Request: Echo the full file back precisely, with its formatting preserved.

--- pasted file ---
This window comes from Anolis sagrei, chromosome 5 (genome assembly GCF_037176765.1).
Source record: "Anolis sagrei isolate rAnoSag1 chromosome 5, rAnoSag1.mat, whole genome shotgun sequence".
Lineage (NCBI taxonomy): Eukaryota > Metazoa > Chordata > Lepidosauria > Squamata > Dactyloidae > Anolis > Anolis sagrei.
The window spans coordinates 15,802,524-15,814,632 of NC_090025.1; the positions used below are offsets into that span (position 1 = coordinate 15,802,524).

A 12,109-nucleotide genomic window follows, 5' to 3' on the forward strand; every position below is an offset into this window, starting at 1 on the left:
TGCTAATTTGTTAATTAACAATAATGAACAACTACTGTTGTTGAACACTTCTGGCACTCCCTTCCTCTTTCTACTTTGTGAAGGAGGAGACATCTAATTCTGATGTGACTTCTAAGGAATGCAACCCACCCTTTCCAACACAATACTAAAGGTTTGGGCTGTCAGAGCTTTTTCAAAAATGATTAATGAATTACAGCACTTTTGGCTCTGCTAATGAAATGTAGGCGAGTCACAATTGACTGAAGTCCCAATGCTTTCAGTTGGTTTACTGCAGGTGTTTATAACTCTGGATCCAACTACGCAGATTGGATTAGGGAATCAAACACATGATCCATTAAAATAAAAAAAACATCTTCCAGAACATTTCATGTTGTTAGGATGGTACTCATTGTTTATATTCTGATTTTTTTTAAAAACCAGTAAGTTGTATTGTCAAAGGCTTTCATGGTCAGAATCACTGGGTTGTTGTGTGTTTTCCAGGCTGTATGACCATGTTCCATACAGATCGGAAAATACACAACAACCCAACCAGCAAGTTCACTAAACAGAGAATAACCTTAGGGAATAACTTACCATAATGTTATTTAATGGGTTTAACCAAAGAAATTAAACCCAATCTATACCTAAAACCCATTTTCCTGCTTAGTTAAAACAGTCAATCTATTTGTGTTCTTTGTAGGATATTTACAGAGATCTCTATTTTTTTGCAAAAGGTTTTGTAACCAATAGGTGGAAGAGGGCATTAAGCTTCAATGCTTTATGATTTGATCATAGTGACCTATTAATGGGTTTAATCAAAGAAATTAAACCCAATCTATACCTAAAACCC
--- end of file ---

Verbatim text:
This window comes from Anolis sagrei, chromosome 5 (genome assembly GCF_037176765.1).
Source record: "Anolis sagrei isolate rAnoSag1 chromosome 5, rAnoSag1.mat, whole genome shotgun sequence".
Lineage (NCBI taxonomy): Eukaryota > Metazoa > Chordata > Lepidosauria > Squamata > Dactyloidae > Anolis > Anolis sagrei.
The window spans coordinates 15,802,524-15,814,632 of NC_090025.1; the positions used below are offsets into that span (position 1 = coordinate 15,802,524).

A 12,109-nucleotide genomic window follows, 5' to 3' on the forward strand; every position below is an offset into this window, starting at 1 on the left:
TGCTAATTTGTTAATTAACAATAATGAACAACTACTGTTGTTGAACACTTCTGGCACTCCCTTCCTCTTTCTACTTTGTGAAGGAGGAGACATCTAATTCTGATGTGACTTCTAAGGAATGCAACCCACCCTTTCCAACACAATACTAAAGGTTTGGGCTGTCAGAGCTTTTTCAAAAATGATTAATGAATTACAGCACTTTTGGCTCTGCTAATGAAATGTAGGCGAGTCACAATTGACTGAAGTCCCAATGCTTTCAGTTGGTTTACTGCAGGTGTTTATAACTCTGGATCCAACTACGCAGATTGGATTAGGGAATCAAACACATGATCCATTAAAATAAAAAAAACATCTTCCAGAACATTTCATGTTGTTAGGATGGTACTCATTGTTTATATTCTGATTTTTTTTAAAAACCAGTAAGTTGTATTGTCAAAGGCTTTCATGGTCAGAATCACTGGGTTGTTGTGTGTTTTCCAGGCTGTATGACCATGTTCCATACAGATCGGAAAATACACAACAACCCAACCAGCAAGTTCACTAAACAGAGAATAACCTTAGGGAATAACTTACCATAATGTTATTTAATGGGTTTAACCAAAGAAATTAAACCCAATCTATACCTAAAACCCATTTTCCTGCTTAGTTAAAACAGTCAATCTATTTGTGTTCTTTGTAGGATATTTACAGAGATCTCTATTTTTTTGCAAAAGGTTTTGTAACCAATAGGTGGAAGAGGGCATTAAGCTTCAATGCTTTATGATTTGATCATAGTGACCTATTAATGGGTTTAATCAAAGAAATTAAACCCAATCTATACCTAAAACCC